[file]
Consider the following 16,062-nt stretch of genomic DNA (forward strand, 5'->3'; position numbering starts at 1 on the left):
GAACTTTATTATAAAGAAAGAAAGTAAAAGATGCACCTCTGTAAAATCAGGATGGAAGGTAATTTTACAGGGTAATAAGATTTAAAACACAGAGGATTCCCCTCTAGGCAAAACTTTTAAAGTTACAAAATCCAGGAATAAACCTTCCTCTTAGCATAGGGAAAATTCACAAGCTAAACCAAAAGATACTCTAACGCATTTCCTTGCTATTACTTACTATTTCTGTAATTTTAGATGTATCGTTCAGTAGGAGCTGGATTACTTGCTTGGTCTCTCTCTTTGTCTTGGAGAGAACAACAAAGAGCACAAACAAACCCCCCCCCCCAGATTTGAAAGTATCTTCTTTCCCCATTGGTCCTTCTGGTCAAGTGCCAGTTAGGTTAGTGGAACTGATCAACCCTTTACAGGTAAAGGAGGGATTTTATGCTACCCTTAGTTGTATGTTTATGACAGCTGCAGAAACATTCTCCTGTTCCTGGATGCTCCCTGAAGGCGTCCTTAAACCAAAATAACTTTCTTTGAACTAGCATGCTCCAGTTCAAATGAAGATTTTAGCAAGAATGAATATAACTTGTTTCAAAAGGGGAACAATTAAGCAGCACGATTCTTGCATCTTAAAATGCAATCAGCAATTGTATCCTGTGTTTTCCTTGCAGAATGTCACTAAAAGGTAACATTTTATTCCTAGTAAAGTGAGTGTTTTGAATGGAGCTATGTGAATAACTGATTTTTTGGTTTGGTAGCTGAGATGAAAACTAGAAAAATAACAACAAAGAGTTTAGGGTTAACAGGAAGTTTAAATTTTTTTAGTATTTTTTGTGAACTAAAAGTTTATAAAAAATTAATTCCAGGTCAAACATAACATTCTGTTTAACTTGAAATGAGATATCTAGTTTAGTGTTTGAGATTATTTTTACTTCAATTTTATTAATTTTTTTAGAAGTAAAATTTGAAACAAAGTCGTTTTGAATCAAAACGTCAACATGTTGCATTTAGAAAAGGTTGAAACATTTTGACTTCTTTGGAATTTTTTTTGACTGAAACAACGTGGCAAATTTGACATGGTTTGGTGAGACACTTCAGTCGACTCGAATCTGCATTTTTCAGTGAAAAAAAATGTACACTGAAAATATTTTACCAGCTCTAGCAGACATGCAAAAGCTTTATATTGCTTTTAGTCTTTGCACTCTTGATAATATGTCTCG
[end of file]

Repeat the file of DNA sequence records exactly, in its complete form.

Consider the following 16,062-nt stretch of genomic DNA (forward strand, 5'->3'; position numbering starts at 1 on the left):
GAACTTTATTATAAAGAAAGAAAGTAAAAGATGCACCTCTGTAAAATCAGGATGGAAGGTAATTTTACAGGGTAATAAGATTTAAAACACAGAGGATTCCCCTCTAGGCAAAACTTTTAAAGTTACAAAATCCAGGAATAAACCTTCCTCTTAGCATAGGGAAAATTCACAAGCTAAACCAAAAGATACTCTAACGCATTTCCTTGCTATTACTTACTATTTCTGTAATTTTAGATGTATCGTTCAGTAGGAGCTGGATTACTTGCTTGGTCTCTCTCTTTGTCTTGGAGAGAACAACAAAGAGCACAAACAAACCCCCCCCCCCAGATTTGAAAGTATCTTCTTTCCCCATTGGTCCTTCTGGTCAAGTGCCAGTTAGGTTAGTGGAACTGATCAACCCTTTACAGGTAAAGGAGGGATTTTATGCTACCCTTAGTTGTATGTTTATGACAGCTGCAGAAACATTCTCCTGTTCCTGGATGCTCCCTGAAGGCGTCCTTAAACCAAAATAACTTTCTTTGAACTAGCATGCTCCAGTTCAAATGAAGATTTTAGCAAGAATGAATATAACTTGTTTCAAAAGGGGAACAATTAAGCAGCACGATTCTTGCATCTTAAAATGCAATCAGCAATTGTATCCTGTGTTTTCCTTGCAGAATGTCACTAAAAGGTAACATTTTATTCCTAGTAAAGTGAGTGTTTTGAATGGAGCTATGTGAATAACTGATTTTTTGGTTTGGTAGCTGAGATGAAAACTAGAAAAATAACAACAAAGAGTTTAGGGTTAACAGGAAGTTTAAATTTTTTTAGTATTTTTTGTGAACTAAAAGTTTATAAAAAATTAATTCCAGGTCAAACATAACATTCTGTTTAACTTGAAATGAGATATCTAGTTTAGTGTTTGAGATTATTTTTACTTCAATTTTATTAATTTTTTTAGAAGTAAAATTTGAAACAAAGTCGTTTTGAATCAAAACGTCAACATGTTGCATTTAGAAAAGGTTGAAACATTTTGACTTCTTTGGAATTTTTTTTGACTGAAACAACGTGGCAAATTTGACATGGTTTGGTGAGACACTTCAGTCGACTCGAATCTGCATTTTTCAGTGAAAAAAAATGTACACTGAAAATATTTTACCAGCTCTAGCAGACATGCAAAAGCTTTATATTGCTTTTAGTCTTTGCACTCTTGATAATATGTCTCG